Like most people I know, I’m profoundly saddened and disappointed by the results of this week’s presidential election. I have lots of thoughts, and I’m not 100% sure I’ll be able to put them down in words, but I’ll try.
I’m sure nothing I’ll write here is anything that hasn’t been written more eloquently elsewhere. My theory friends Megan and Bryn have both written excellent posts on this; Bryn also created a bangin’ Spotify playlist (with some help from his Twitter followers).
I can’t say I’m completely shocked by the outcome, though I am disppointed that the polling numbers seemed to have been misleading. Maybe this is pessimism from living in a deeply red state and driving by a dozen Trump/Pence signs a day, or maybe I’ve just learned never to underestimate angry white people who feel threatened by people of other cultures. I’m as guilty as the next liberal of refusing to engage with my racist/misogynist high-school friends or extended family members on social media. (But at the same time, social media, and Facebook in particular, is a terrible place for substantive discussion with people you disagree with.)
There are a lot of things to be sad and angry about. With Trump in the White House, a Republican Congress, and (at least) one seat to fill in the Supreme Court, social progress in this country could be set back decades in no time flat. As a heterosexual white male, I’m mostly immune from the primary effects of that—straight white dudes have been in power basically forever in this country, after all—and, as I saw somewhere on Twitter, even though I disagree with everything about the next administration, at least I was born in the right camouflage.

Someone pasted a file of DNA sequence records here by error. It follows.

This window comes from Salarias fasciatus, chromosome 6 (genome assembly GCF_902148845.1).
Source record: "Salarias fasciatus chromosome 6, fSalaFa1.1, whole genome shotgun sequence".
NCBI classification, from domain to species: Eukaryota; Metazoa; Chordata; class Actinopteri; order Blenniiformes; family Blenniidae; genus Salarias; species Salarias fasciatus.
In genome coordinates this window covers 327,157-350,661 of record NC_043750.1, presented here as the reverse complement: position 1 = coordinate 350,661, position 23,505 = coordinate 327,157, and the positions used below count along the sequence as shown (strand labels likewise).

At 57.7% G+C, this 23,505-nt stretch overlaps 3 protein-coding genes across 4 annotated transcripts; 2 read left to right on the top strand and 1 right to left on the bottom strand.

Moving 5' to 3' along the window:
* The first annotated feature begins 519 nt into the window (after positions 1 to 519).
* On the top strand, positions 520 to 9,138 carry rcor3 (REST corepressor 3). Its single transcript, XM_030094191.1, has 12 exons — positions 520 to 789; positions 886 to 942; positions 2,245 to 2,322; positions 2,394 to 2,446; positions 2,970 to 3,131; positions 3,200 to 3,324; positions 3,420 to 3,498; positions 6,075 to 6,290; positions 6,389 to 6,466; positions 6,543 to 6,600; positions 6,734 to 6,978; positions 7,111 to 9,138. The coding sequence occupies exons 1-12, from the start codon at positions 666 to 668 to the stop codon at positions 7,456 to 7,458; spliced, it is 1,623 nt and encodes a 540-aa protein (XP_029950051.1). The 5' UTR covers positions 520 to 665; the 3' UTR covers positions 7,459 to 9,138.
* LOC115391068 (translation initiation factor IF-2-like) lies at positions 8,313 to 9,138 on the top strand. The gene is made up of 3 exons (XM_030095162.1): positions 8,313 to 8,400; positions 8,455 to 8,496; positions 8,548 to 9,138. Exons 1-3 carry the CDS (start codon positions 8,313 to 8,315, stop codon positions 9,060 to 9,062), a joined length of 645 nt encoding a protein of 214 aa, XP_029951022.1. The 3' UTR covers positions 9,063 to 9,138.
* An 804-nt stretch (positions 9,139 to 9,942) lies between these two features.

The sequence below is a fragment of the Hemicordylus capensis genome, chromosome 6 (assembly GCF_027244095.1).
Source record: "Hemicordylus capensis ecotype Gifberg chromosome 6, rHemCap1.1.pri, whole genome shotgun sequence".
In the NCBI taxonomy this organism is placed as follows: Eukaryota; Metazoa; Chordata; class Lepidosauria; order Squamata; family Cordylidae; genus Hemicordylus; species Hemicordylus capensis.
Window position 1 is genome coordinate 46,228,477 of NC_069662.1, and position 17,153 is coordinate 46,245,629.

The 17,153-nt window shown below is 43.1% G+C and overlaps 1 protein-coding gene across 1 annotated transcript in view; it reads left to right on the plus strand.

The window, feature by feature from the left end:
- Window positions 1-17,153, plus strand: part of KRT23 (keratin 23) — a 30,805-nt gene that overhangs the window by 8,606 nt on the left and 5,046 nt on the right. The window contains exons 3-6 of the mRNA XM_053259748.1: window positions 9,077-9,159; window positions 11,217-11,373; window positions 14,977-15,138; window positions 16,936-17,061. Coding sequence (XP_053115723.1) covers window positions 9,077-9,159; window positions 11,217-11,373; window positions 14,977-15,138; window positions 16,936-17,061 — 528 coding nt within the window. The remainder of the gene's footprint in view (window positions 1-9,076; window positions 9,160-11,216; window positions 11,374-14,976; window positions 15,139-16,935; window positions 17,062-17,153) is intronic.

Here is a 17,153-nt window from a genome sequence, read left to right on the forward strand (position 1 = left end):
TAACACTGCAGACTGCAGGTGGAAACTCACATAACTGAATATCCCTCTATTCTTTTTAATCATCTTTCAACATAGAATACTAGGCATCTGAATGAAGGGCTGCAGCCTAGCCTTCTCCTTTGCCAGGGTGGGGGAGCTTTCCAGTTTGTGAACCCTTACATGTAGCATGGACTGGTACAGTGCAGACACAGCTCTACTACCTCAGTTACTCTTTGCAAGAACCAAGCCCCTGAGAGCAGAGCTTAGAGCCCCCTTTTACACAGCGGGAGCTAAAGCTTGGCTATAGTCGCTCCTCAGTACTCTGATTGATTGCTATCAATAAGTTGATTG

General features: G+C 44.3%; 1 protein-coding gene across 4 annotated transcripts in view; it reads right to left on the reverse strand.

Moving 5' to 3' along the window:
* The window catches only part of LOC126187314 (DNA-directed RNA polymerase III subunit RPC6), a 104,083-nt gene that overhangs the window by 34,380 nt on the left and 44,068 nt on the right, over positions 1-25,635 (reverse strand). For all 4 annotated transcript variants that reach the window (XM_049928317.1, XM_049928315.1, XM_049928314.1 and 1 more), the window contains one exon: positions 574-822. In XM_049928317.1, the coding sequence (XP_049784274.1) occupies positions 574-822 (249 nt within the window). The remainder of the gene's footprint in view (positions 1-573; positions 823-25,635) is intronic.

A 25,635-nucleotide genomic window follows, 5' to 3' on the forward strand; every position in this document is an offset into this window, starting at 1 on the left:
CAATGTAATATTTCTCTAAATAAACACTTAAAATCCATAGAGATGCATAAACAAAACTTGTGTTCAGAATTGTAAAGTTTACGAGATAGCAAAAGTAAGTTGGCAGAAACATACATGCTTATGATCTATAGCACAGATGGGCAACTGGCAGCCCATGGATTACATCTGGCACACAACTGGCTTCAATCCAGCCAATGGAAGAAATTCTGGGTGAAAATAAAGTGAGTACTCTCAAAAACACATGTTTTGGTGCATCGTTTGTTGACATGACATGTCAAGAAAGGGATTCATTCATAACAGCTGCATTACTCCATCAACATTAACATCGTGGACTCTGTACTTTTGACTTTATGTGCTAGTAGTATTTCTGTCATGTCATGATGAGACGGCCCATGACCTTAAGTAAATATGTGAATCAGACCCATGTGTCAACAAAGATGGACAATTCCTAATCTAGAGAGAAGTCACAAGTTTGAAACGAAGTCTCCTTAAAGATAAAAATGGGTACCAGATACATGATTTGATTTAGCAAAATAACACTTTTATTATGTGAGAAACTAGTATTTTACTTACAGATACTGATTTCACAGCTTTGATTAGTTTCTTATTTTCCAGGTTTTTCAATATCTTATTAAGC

I ache for women. Mike Pence is dangerously anti-woman, and it seems likely that reproductive rights are going to take a big hit. Even more than that, though, knowing that our country elected someone who brags about sexual assault over the most qualified candidate of all time is heart-breaking.
I ache for the LGBTQ community. For my friends, whose marriages are now in doubt. For my students, who are beginning to form their adult identities and are now being told that who they are is unacceptable. For the people I’ll never know, who no longer feel safe in their own communities.
I ache for people of color. I’m sad that people who look like me have been so terrible to you for so long. I’m sad that this election has brought to the surface the hate you’ve felt your entire lives. I’m sad we will have an administration that wants to keep you from coming here, and to send home your families. I’m sad that people do not understand that black lives matter. I’m especially sad that the president-elect has promised to restore “law and order,” and that that will involve more senseless murders of black men and women by the people who are supposed to be protecting you.
I know it’s early still, and that there’s work to be done. Already today we’ve donated (well…Carolyn has donated, but we share a bank account) to the NAACP, to Planned Parenthood, and to NARAL Pro-Choice America. A majority of the country did not vote for Donald Trump (not even a majority of voters did), and we cannot stand by and let him and his administration destroy the things that were so hard-won by people working much so much harder than I ever will.
In the past, I’ve tended to be fairly hands-off, politically. I was raised in a culture in which you did your work, and didn’t go telling everybody about it. (My parents are both very liberal, though probably no one outside their immediate family knows that.) For me, that’s going to change: if I can’t speak up for what I think is right, how is anything ever supposed to change?